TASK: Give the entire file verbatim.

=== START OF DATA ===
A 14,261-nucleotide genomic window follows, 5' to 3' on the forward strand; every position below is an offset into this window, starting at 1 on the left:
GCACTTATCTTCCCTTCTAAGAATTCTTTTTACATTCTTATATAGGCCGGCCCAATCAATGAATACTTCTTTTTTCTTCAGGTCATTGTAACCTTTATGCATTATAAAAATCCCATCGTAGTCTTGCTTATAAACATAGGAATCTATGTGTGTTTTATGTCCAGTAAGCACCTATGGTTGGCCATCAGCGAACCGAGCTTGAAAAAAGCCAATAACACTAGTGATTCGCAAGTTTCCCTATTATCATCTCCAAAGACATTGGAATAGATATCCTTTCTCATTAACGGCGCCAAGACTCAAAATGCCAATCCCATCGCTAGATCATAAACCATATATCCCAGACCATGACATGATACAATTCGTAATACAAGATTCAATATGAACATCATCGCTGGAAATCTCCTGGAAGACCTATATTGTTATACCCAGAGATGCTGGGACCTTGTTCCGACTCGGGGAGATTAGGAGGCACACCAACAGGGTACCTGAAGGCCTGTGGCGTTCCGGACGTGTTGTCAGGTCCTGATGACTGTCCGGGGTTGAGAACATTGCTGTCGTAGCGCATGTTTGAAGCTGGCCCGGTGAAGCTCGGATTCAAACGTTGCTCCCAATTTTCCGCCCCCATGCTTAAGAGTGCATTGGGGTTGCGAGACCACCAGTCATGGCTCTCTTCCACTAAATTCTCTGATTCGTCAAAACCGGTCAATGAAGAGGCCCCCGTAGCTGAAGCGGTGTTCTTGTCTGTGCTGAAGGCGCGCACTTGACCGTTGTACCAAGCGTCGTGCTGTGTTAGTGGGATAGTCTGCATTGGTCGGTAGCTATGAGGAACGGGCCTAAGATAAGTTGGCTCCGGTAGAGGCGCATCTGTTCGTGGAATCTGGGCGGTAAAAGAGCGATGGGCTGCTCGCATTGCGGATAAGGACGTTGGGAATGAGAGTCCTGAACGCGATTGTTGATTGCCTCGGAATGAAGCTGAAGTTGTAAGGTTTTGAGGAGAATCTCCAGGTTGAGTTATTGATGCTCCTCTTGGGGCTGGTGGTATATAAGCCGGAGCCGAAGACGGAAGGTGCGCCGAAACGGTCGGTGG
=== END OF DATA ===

A 14,261-nucleotide genomic window follows, 5' to 3' on the forward strand; every position below is an offset into this window, starting at 1 on the left:
GCACTTATCTTCCCTTCTAAGAATTCTTTTTACATTCTTATATAGGCCGGCCCAATCAATGAATACTTCTTTTTTCTTCAGGTCATTGTAACCTTTATGCATTATAAAAATCCCATCGTAGTCTTGCTTATAAACATAGGAATCTATGTGTGTTTTATGTCCAGTAAGCACCTATGGTTGGCCATCAGCGAACCGAGCTTGAAAAAAGCCAATAACACTAGTGATTCGCAAGTTTCCCTATTATCATCTCCAAAGACATTGGAATAGATATCCTTTCTCATTAACGGCGCCAAGACTCAAAATGCCAATCCCATCGCTAGATCATAAACCATATATCCCAGACCATGACATGATACAATTCGTAATACAAGATTCAATATGAACATCATCGCTGGAAATCTCCTGGAAGACCTATATTGTTATACCCAGAGATGCTGGGACCTTGTTCCGACTCGGGGAGATTAGGAGGCACACCAACAGGGTACCTGAAGGCCTGTGGCGTTCCGGACGTGTTGTCAGGTCCTGATGACTGTCCGGGGTTGAGAACATTGCTGTCGTAGCGCATGTTTGAAGCTGGCCCGGTGAAGCTCGGATTCAAACGTTGCTCCCAATTTTCCGCCCCCATGCTTAAGAGTGCATTGGGGTTGCGAGACCACCAGTCATGGCTCTCTTCCACTAAATTCTCTGATTCGTCAAAACCGGTCAATGAAGAGGCCCCCGTAGCTGAAGCGGTGTTCTTGTCTGTGCTGAAGGCGCGCACTTGACCGTTGTACCAAGCGTCGTGCTGTGTTAGTGGGATAGTCTGCATTGGTCGGTAGCTATGAGGAACGGGCCTAAGATAAGTTGGCTCCGGTAGAGGCGCATCTGTTCGTGGAATCTGGGCGGTAAAAGAGCGATGGGCTGCTCGCATTGCGGATAAGGACGTTGGGAATGAGAGTCCTGAACGCGATTGTTGATTGCCTCGGAATGAAGCTGAAGTTGTAAGGTTTTGAGGAGAATCTCCAGGTTGAGTTATTGATGCTCCTCTTGGGGCTGGTGGTATATAAGCCGGAGCCGAAGACGGAAGGTGCGCCGAAACGGTCGGTGG